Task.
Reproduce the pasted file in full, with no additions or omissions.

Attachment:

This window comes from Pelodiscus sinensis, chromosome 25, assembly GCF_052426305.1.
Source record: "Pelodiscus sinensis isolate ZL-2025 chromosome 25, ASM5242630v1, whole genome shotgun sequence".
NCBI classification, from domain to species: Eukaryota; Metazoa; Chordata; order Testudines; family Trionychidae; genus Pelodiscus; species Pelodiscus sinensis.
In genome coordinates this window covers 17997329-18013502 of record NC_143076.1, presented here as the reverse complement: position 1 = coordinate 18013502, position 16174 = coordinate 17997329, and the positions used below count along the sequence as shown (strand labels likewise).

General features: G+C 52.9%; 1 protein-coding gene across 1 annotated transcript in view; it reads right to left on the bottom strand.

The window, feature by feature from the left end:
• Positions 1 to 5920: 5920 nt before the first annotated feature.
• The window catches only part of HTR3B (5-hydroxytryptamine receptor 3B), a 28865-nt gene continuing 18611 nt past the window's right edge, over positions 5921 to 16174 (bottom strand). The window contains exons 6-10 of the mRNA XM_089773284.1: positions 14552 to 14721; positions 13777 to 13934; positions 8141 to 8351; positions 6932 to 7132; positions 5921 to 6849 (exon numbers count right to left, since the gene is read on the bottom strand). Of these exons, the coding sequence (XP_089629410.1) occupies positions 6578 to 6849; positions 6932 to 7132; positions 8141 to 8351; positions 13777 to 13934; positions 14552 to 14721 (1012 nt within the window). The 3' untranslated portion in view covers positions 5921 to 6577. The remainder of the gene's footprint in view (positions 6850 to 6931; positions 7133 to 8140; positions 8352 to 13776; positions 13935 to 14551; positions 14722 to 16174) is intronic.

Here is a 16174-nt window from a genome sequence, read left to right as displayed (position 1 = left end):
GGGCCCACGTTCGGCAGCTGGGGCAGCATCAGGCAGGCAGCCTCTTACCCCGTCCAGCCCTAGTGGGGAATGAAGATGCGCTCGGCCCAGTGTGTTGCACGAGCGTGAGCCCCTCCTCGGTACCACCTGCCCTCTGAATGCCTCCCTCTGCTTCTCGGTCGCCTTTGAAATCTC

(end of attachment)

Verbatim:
This window comes from Pelodiscus sinensis, chromosome 25, assembly GCF_052426305.1.
Source record: "Pelodiscus sinensis isolate ZL-2025 chromosome 25, ASM5242630v1, whole genome shotgun sequence".
NCBI classification, from domain to species: Eukaryota; Metazoa; Chordata; order Testudines; family Trionychidae; genus Pelodiscus; species Pelodiscus sinensis.
In genome coordinates this window covers 17997329-18013502 of record NC_143076.1, presented here as the reverse complement: position 1 = coordinate 18013502, position 16174 = coordinate 17997329, and the positions used below count along the sequence as shown (strand labels likewise).

General features: G+C 52.9%; 1 protein-coding gene across 1 annotated transcript in view; it reads right to left on the bottom strand.

The window, feature by feature from the left end:
• Positions 1 to 5920: 5920 nt before the first annotated feature.
• The window catches only part of HTR3B (5-hydroxytryptamine receptor 3B), a 28865-nt gene continuing 18611 nt past the window's right edge, over positions 5921 to 16174 (bottom strand). The window contains exons 6-10 of the mRNA XM_089773284.1: positions 14552 to 14721; positions 13777 to 13934; positions 8141 to 8351; positions 6932 to 7132; positions 5921 to 6849 (exon numbers count right to left, since the gene is read on the bottom strand). Of these exons, the coding sequence (XP_089629410.1) occupies positions 6578 to 6849; positions 6932 to 7132; positions 8141 to 8351; positions 13777 to 13934; positions 14552 to 14721 (1012 nt within the window). The 3' untranslated portion in view covers positions 5921 to 6577. The remainder of the gene's footprint in view (positions 6850 to 6931; positions 7133 to 8140; positions 8352 to 13776; positions 13935 to 14551; positions 14722 to 16174) is intronic.

Here is a 16174-nt window from a genome sequence, read left to right as displayed (position 1 = left end):
GGGCCCACGTTCGGCAGCTGGGGCAGCATCAGGCAGGCAGCCTCTTACCCCGTCCAGCCCTAGTGGGGAATGAAGATGCGCTCGGCCCAGTGTGTTGCACGAGCGTGAGCCCCTCCTCGGTACCACCTGCCCTCTGAATGCCTCCCTCTGCTTCTCGGTCGCCTTTGAAATCTC